There were already 2.1 million IDPs in Iraq as of the end of 2013, before the start of the current displacement crisis. Following ISIL’s rapid expansion and intense fighting with the security forces, new displacements peaked in 2014 at 2.2 million, the highest figure worldwide for that year. The battle for control of the city of Fallujah in April 2014, which ISIL had captured three months earlier, in itself triggered 520,000 new displacements. Daily ground battles and airstrikes restricted IDPs’ movement and aggravated the security situation in Fallujah.
After the fall of Fallujah, ISIL launched a major offensive on Mosul, Iraq’s second-largest city and capital of Ninewa province. It captured the city in June 2014 and held it until government forces launched an offensive to retake it in October 2016. The operation lasted nine months, and by the time it ended in July 2017 more than a million people, almost the entire population of Mosul, had been displaced and the city’s basic infrastructure all but destroyed.
Since the official end of the war against ISIL in December 2017, new displacement numbers have dropped to lows unseen since the start of the war, with 150,000 new displacements recorded in 2018. However, as of the end of 2018, almost 2 million people remain displaced.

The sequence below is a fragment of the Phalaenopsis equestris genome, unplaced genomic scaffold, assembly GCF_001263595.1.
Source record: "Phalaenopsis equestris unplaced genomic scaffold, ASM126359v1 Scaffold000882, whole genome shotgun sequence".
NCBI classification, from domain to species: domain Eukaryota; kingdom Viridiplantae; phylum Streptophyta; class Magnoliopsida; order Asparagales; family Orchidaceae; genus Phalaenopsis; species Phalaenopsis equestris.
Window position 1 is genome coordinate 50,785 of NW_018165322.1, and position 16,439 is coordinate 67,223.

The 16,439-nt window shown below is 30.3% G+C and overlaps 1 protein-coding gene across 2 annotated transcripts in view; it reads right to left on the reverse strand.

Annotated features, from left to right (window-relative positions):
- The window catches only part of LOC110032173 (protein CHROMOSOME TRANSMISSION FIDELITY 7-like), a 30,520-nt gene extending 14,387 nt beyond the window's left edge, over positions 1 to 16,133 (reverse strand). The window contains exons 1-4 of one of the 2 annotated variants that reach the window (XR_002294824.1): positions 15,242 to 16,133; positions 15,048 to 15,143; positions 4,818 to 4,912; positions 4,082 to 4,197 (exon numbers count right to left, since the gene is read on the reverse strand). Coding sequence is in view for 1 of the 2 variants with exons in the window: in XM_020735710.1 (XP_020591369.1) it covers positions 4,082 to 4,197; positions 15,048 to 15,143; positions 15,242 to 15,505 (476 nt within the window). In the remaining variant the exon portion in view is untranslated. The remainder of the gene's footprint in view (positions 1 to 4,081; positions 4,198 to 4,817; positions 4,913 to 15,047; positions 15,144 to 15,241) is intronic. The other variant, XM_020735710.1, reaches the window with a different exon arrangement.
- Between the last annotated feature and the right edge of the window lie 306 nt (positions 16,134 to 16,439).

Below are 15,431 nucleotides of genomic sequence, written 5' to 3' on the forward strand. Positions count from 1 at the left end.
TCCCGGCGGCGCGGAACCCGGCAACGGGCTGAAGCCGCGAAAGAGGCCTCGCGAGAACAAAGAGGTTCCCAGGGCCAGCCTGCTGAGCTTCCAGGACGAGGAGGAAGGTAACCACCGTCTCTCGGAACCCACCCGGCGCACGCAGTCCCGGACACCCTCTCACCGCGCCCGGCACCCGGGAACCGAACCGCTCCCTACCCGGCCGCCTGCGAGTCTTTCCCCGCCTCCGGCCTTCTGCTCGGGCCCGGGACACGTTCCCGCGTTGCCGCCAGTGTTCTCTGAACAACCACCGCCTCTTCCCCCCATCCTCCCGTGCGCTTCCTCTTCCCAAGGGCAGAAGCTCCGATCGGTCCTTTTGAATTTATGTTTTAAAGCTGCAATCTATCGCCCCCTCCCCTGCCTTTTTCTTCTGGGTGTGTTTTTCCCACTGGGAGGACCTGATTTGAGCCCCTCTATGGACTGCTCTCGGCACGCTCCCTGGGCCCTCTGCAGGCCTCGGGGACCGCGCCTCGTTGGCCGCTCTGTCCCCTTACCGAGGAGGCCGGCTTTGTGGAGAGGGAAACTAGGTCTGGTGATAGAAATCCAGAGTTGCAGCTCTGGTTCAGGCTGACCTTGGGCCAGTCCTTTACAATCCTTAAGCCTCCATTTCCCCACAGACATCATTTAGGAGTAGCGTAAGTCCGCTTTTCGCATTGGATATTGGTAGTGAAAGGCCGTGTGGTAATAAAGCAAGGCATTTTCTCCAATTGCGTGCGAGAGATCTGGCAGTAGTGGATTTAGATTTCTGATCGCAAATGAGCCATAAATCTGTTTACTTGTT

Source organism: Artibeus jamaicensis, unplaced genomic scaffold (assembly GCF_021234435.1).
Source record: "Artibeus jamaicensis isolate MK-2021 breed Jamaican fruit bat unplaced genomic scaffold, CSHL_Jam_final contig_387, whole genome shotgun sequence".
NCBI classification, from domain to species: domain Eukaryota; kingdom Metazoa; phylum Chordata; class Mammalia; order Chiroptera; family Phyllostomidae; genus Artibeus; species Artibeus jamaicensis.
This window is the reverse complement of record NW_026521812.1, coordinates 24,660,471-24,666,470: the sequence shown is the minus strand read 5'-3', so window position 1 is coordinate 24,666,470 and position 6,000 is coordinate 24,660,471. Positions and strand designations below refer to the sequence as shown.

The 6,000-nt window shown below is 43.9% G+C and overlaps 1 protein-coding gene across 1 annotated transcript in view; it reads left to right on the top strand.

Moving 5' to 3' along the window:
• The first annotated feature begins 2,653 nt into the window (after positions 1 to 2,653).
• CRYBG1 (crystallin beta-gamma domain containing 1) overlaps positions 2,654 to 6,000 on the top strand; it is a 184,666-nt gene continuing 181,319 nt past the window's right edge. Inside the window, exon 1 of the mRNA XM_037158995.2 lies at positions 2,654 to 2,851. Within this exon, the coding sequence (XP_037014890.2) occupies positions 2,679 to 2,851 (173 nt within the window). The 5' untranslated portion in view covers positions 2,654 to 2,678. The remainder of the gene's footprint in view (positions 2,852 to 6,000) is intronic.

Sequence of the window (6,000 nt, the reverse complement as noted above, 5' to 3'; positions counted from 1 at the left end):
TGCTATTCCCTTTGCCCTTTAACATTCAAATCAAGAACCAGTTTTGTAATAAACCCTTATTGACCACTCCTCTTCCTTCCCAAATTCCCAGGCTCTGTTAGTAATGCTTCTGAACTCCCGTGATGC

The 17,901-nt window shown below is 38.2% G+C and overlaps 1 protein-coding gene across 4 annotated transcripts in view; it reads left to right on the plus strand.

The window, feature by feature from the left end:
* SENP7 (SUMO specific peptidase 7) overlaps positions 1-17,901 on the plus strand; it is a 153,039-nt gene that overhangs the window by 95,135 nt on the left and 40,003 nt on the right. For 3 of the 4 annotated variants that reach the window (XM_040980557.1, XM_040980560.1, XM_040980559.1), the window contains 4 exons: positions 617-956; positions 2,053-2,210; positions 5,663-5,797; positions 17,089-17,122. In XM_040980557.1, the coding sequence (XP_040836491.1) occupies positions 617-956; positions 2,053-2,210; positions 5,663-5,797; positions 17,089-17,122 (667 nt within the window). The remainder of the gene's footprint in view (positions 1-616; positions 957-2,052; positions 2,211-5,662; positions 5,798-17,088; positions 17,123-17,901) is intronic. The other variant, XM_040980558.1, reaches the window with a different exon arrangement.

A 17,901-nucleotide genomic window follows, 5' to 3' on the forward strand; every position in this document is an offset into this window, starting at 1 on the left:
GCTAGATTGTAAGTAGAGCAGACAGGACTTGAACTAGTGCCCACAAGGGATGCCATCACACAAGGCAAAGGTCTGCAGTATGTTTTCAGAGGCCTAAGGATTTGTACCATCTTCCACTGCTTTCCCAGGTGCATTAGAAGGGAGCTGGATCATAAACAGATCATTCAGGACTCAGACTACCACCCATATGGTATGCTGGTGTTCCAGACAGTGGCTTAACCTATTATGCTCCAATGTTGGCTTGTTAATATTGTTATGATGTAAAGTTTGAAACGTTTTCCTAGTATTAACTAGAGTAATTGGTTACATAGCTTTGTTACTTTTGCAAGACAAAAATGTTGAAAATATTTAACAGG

Where and how do people move?
Of 150,000 new displacements recorded in 2018, 122,000 people were either displaced between specific locations, primarily due to insecurity or had attempted to return to their place of habitual residence but were displaced again upon their return due to insecurity, lack of services and damaged houses. The remaining 28,000 IDPs were displaced for the first time due to ongoing insecurity. There were 2 million people living in displacement as of the end of the year, many of them concentrated in the provinces of Ninewa, Dahuk, and Erbil.